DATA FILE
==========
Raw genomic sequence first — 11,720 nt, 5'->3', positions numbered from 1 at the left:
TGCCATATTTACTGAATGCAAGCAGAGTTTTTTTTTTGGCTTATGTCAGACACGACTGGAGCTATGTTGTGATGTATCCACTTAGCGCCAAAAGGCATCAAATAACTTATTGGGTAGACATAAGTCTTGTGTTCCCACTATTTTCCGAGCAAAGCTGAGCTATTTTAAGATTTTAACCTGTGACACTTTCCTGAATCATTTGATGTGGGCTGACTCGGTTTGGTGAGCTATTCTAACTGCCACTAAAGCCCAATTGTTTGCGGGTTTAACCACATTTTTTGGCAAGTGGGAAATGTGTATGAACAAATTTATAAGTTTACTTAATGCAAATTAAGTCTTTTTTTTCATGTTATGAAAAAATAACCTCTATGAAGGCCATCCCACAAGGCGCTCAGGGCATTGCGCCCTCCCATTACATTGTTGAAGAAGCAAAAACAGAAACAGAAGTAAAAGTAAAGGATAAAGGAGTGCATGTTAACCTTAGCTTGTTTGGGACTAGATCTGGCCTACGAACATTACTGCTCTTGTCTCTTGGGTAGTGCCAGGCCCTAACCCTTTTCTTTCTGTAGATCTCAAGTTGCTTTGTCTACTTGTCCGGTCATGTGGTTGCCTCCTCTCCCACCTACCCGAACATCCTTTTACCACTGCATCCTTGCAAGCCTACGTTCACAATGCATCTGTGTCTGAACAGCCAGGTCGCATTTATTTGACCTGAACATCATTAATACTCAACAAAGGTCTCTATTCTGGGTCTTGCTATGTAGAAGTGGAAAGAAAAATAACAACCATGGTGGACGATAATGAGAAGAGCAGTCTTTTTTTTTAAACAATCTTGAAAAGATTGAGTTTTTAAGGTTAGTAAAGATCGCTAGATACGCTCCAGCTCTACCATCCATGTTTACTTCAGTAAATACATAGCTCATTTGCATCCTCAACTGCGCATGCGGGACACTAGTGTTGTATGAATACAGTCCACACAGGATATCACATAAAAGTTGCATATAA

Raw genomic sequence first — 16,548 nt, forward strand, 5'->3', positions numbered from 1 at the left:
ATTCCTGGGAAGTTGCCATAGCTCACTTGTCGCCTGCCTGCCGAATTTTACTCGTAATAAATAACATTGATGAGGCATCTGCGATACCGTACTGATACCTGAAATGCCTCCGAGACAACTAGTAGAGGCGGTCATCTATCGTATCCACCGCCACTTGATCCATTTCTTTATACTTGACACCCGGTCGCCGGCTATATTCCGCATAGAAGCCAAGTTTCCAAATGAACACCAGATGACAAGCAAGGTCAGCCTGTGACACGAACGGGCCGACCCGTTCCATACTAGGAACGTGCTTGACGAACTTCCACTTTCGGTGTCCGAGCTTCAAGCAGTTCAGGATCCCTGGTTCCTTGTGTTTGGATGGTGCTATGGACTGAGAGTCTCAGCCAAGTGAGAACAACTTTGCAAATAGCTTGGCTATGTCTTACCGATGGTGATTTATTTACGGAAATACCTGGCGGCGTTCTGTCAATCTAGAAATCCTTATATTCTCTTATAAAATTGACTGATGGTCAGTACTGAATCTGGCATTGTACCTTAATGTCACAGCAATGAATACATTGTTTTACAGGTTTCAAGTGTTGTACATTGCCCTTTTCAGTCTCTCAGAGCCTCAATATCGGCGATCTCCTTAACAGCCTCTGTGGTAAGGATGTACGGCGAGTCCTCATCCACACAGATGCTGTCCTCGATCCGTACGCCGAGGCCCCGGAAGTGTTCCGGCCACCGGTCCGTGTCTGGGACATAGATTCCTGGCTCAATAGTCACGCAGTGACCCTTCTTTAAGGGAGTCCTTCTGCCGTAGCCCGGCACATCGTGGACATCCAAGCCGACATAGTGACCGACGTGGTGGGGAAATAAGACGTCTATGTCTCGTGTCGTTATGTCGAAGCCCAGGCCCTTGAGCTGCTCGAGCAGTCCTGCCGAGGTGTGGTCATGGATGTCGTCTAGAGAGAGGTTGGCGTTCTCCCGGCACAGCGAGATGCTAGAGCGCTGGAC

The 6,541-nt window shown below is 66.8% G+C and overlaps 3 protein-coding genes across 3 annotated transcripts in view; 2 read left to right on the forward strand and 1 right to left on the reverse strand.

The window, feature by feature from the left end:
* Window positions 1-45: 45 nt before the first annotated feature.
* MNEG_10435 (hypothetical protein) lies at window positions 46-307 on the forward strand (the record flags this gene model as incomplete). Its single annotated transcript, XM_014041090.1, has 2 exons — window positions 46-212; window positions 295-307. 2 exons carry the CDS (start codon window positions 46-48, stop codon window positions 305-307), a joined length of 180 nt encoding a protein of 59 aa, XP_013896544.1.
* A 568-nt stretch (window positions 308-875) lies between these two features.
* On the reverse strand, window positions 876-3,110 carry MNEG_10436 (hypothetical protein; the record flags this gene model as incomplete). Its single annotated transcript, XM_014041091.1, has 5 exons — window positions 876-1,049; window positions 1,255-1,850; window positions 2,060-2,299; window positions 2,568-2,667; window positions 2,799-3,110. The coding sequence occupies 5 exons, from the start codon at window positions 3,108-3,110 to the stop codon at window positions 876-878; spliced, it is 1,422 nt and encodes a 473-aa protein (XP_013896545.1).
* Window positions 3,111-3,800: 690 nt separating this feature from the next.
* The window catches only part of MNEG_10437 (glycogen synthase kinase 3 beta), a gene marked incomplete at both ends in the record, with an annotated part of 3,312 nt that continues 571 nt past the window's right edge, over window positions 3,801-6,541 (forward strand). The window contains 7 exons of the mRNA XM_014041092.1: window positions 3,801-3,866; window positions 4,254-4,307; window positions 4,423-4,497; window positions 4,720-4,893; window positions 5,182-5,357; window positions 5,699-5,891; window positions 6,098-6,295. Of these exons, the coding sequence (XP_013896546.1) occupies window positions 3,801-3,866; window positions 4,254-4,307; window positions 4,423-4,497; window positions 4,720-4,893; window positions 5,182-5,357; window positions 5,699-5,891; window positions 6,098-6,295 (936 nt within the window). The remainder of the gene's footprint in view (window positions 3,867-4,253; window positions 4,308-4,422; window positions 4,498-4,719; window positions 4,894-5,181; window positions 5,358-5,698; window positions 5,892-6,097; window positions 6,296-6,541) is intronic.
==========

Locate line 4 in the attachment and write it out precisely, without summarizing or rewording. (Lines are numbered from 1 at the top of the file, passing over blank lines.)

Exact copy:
ATTCCTGGGAAGTTGCCATAGCTCACTTGTCGCCTGCCTGCCGAATTTTACTCGTAATAAATAACATTGATGAGGCATCTGCGATACCGTACTGATACCTGAAATGCCTCCGAGACAACTAGTAGAGGCGGTCATCTATCGTATCCACCGCCACTTGATCCATTTCTTTATACTTGACACCCGGTCGCCGGCTATATTCCGCATAGAAGCCAAGTTTCCAAATGAACACCAGATGACAAGCAAGGTCAGCCTGTGACACGAACGGGCCGACCCGTTCCATACTAGGAACGTGCTTGACGAACTTCCACTTTCGGTGTCCGAGCTTCAAGCAGTTCAGGATCCCTGGTTCCTTGTGTTTGGATGGTGCTATGGACTGAGAGTCTCAGCCAAGTGAGAACAACTTTGCAAATAGCTTGGCTATGTCTTACCGATGGTGATTTATTTACGGAAATACCTGGCGGCGTTCTGTCAATCTAGAAATCCTTATATTCTCTTATAAAATTGACTGATGGTCAGTACTGAATCTGGCATTGTACCTTAATGTCACAGCAATGAATACATTGTTTTACAGGTTTCAAGTGTTGTACATTGCCCTTTTCAGTCTCTCAGAGCCTCAATATCGGCGATCTCCTTAACAGCCTCTGTGGTAAGGATGTACGGCGAGTCCTCATCCACACAGATGCTGTCCTCGATCCGTACGCCGAGGCCCCGGAAGTGTTCCGGCCACCGGTCCGTGTCTGGGACATAGATTCCTGGCTCAATAGTCACGCAGTGACCCTTCTTTAAGGGAGTCCTTCTGCCGTAGCCCGGCACATCGTGGACATCCAAGCCGACATAGTGACCGACGTGGTGGGGAAATAAGACGTCTATGTCTCGTGTCGTTATGTCGAAGCCCAGGCCCTTGAGCTGCTCGAGCAGTCCTGCCGAGGTGTGGTCATGGATGTCGTCTAGAGAGAGGTTGGCGTTCTCCCGGCACAGCGAGATGCTAGAGCGCTGGAC